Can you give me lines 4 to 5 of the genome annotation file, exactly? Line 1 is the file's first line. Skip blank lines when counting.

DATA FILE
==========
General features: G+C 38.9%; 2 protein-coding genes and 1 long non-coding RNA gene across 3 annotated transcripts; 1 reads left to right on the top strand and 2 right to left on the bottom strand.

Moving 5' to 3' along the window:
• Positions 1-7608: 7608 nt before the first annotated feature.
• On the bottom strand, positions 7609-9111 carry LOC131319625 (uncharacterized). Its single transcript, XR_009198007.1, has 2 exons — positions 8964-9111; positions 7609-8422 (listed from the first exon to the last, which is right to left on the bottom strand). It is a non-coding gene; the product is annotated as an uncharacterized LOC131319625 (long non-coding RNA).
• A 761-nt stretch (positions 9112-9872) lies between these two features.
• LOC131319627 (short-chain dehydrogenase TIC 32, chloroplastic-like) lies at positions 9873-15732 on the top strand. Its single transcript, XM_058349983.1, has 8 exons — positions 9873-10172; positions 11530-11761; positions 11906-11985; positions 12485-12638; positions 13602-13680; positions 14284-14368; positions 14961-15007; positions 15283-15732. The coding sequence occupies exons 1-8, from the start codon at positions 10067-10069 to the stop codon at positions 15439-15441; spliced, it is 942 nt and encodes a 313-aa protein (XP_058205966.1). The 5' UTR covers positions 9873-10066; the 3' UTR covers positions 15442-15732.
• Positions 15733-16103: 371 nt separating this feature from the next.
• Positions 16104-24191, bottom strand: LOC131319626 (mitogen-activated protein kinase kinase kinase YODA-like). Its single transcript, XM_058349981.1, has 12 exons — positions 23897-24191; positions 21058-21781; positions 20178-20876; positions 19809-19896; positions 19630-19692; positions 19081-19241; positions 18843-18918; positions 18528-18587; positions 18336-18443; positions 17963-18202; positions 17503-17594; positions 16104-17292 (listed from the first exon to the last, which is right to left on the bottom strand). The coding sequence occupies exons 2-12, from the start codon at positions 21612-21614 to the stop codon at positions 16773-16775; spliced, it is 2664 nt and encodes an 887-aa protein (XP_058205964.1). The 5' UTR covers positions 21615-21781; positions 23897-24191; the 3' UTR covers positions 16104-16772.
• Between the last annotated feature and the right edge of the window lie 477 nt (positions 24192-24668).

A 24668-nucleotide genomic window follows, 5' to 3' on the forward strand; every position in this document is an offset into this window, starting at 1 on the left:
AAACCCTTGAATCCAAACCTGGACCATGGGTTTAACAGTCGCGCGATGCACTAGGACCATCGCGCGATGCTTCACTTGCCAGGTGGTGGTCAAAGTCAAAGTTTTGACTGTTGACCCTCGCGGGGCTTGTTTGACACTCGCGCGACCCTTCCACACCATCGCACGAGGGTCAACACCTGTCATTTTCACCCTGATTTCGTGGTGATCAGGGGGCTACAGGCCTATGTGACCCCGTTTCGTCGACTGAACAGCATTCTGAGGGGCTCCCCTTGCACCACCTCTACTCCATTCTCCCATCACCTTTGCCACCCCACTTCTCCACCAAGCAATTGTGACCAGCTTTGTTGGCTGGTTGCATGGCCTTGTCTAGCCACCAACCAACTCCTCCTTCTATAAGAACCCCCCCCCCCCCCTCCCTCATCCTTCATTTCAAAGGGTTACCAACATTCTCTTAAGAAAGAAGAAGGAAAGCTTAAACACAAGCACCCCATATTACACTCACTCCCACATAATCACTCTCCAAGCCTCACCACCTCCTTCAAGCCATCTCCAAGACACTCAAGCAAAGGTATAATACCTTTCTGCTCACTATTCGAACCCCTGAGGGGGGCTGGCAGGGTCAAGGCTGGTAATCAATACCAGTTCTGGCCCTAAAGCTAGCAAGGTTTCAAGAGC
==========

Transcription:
• On the bottom strand, positions 7609-9111 carry LOC131319625 (uncharacterized). Its single transcript, XR_009198007.1, has 2 exons — positions 8964-9111; positions 7609-8422 (listed from the first exon to the last, which is right to left on the bottom strand). It is a non-coding gene; the product is annotated as an uncharacterized LOC131319625 (long non-coding RNA).
• A 761-nt stretch (positions 9112-9872) lies between these two features.